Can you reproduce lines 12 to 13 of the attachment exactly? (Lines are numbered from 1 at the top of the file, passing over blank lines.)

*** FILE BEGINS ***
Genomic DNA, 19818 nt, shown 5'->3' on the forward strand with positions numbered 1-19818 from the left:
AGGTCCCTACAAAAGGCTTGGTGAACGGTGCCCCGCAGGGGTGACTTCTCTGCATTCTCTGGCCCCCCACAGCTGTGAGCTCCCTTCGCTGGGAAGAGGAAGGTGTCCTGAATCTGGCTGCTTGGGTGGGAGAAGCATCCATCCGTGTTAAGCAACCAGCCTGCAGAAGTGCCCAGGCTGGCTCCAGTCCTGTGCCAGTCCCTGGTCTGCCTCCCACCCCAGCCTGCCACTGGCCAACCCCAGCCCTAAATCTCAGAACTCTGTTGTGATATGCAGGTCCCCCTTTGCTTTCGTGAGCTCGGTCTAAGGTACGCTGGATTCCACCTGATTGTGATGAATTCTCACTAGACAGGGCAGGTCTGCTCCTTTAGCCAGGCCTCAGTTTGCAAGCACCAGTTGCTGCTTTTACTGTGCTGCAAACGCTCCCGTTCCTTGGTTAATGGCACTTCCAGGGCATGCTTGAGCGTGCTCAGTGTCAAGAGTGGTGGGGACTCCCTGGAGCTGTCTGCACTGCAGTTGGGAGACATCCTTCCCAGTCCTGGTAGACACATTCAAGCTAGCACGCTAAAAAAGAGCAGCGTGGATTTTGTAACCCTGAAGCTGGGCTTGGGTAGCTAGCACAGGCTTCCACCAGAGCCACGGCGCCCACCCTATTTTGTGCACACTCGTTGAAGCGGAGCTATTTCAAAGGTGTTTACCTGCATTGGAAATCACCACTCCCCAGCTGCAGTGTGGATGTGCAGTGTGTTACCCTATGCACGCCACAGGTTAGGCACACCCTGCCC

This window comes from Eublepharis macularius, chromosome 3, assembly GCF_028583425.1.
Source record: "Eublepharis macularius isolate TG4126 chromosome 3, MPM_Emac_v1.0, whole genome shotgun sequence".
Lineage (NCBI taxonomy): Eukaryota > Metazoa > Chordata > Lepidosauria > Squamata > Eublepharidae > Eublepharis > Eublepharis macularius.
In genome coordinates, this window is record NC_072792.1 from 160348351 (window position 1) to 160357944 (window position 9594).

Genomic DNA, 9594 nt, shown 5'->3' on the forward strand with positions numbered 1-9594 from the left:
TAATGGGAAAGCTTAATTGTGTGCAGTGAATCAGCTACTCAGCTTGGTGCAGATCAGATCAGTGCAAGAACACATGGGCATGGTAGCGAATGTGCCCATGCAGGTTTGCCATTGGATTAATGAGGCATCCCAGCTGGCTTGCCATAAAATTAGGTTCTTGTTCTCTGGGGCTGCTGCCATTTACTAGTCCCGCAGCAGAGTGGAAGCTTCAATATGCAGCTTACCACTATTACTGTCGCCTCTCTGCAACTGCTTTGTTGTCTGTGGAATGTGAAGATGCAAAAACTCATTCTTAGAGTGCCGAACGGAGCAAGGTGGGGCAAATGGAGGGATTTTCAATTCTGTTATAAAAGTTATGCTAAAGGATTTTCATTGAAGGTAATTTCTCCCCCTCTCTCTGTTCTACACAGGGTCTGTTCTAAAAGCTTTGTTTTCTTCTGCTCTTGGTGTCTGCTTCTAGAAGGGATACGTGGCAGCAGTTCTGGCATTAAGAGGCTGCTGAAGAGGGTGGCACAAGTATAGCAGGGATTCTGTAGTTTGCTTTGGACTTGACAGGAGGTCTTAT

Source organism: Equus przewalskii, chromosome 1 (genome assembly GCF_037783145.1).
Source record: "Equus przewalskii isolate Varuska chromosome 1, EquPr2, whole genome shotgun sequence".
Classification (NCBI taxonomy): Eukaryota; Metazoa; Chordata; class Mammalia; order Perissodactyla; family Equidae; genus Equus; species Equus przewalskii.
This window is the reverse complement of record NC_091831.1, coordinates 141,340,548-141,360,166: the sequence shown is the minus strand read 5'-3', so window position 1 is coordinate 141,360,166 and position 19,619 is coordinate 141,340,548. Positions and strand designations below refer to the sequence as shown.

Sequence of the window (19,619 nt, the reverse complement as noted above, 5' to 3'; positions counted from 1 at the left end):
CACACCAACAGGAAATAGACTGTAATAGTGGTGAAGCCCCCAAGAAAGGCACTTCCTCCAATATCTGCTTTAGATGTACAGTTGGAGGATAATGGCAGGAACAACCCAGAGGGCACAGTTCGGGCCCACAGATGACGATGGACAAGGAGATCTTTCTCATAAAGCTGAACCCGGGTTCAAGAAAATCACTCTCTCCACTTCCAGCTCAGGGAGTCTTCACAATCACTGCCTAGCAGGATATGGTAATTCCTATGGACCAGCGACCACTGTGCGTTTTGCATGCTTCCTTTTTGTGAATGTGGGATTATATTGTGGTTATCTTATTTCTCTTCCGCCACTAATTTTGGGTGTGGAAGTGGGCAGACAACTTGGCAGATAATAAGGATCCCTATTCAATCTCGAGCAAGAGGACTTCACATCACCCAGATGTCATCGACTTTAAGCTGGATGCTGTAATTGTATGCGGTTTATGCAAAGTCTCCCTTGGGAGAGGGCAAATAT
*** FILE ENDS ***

This window is the reverse complement of record NC_091831.1, coordinates 141,340,548-141,360,166: the sequence shown is the minus strand read 5'-3', so window position 1 is coordinate 141,360,166 and position 19,619 is coordinate 141,340,548. Positions and strand designations below refer to the sequence as shown.

Sequence of the window (19,619 nt, the reverse complement as noted above, 5' to 3'; positions counted from 1 at the left end):